Cheeseburger - Top & bottom bun, slice of cheese, lettuce, pickles, tomato, onion, burger patty
http://tinyurl.com/3xun64
http://tinyurl.com/2r9sjd
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#23 of 100 Old 05-31-2007, 02:08 AM
 
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subbing so I can come back and find this...great thread
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#24 of 100 Old 05-31-2007, 10:39 PM
 
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Originally Posted by KariM View Post
It might be too late for the OP as a few months have passed now, but I just used premanufactured toy foods as the starting point for my felt toys.

I used them as templates for size and detail and drafted paper patterns from them.

Pics:

Cookies (these I used real cookie cutters as the pattern)
http://www.retroragswi.com/auctions/Chip.jpg
http://www.retroragswi.com/auctions/Heart.jpg

Breakfast - 2 fried eggs, 2 slices of toast, 2 pancakes, and 2 slices of bacon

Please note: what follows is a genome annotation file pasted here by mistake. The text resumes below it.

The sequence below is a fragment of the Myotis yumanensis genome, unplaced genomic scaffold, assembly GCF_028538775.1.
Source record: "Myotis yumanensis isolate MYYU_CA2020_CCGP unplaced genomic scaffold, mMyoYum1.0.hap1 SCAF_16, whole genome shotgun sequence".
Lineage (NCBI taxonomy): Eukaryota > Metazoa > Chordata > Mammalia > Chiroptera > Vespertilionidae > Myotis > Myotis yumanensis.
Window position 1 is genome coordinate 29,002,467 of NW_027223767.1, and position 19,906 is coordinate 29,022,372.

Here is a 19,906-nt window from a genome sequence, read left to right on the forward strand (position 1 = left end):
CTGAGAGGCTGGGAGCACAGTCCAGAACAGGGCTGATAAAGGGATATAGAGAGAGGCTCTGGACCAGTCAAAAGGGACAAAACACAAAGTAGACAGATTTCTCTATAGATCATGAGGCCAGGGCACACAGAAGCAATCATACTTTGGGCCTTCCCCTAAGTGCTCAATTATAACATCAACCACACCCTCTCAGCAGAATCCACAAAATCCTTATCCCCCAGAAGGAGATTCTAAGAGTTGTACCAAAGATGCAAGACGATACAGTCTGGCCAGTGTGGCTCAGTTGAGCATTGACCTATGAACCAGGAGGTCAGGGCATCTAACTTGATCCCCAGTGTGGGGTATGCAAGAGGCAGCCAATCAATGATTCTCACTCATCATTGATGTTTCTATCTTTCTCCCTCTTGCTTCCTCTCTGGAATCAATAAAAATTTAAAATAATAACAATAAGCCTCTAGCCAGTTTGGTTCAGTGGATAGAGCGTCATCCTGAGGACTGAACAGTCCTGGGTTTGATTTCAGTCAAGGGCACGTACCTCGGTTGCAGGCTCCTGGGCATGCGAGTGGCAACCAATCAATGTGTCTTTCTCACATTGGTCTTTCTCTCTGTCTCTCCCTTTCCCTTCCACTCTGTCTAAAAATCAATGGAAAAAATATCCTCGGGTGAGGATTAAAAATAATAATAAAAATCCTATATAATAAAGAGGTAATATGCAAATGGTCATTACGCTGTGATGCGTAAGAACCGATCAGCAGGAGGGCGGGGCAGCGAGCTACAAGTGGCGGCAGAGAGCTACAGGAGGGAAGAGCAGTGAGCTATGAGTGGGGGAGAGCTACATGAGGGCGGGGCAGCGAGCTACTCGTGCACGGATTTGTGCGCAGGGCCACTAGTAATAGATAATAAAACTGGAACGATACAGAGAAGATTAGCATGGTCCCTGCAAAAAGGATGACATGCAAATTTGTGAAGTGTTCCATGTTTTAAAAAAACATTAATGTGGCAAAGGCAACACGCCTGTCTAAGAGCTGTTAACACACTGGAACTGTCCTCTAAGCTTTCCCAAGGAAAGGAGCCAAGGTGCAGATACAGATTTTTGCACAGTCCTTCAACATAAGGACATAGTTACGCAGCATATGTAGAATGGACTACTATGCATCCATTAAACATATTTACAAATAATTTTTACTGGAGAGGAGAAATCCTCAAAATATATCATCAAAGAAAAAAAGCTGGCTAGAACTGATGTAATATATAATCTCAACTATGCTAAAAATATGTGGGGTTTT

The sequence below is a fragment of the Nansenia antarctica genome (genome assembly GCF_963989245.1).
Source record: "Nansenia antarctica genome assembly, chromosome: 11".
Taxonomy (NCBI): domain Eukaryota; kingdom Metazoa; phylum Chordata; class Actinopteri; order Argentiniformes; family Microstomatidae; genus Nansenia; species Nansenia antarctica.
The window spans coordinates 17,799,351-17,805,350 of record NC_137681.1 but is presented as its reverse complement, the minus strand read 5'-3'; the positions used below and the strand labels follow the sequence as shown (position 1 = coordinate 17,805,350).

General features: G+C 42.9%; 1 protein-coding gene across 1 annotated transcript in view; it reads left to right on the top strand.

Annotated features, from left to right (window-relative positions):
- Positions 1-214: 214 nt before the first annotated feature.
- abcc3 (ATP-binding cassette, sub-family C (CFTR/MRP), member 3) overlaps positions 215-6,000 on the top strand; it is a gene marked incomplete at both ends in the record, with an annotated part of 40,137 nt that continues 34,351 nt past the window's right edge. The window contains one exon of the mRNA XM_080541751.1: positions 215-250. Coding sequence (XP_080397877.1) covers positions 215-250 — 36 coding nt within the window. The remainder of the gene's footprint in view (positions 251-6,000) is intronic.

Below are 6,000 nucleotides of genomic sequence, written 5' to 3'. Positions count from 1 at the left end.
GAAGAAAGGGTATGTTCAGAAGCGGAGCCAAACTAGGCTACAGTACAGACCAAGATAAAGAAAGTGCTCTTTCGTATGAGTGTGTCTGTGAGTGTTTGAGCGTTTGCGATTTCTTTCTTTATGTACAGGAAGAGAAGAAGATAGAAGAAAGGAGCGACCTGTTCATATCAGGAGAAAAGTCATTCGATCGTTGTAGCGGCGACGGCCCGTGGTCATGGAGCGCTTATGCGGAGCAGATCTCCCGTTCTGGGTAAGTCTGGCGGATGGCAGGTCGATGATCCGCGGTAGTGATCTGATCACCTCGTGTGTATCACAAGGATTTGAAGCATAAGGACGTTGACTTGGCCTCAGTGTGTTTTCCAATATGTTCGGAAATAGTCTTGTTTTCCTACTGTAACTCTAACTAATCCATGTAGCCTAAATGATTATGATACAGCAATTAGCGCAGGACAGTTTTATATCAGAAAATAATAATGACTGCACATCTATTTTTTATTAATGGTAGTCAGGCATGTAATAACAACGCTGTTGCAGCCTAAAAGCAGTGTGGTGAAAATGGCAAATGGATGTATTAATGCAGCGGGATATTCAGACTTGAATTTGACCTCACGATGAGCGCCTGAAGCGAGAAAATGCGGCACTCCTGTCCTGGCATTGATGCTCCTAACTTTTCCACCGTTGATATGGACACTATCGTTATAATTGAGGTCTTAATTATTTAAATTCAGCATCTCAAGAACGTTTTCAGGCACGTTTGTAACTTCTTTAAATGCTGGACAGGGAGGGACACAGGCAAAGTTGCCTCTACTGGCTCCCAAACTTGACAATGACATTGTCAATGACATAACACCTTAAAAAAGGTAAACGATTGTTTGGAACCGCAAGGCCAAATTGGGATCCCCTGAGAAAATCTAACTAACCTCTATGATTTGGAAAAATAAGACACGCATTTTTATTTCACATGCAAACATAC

http://www.retroragswi.com/auctions/Breakfast.jpg

Cheeseburger - Top & bottom bun, slice of cheese, lettuce, pickles, tomato, onion, burger patty
http://www.retroragswi.com/auctions/Cheeseburger1.jpg
http://www.retroragswi.com/auctions/Cheeseburger2.jpg


I had such fun creating these that I did go ahead and buy two of the Japanese felt books.
Oooh! Great job! I'm inspired!
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#25 of 100 Old 06-15-2007, 10:57 AM
 
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#26 of 100 Old 07-07-2007, 12:44 AM
 
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Well, I haven't made any food, but I did make the pieces on this mobile out of felt and it was easy. I didn't use a pattern or anything- just kind of drew the shapes on with a marker and cut them out, then sewed them together and stuffed them with a little polyester fluff. I used ordinary, acrylic craft felt sheets from the craft store, about $.20 each. I can't afford to buy anything natural or organic.
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#27 of 100 Old 07-26-2007, 12:03 AM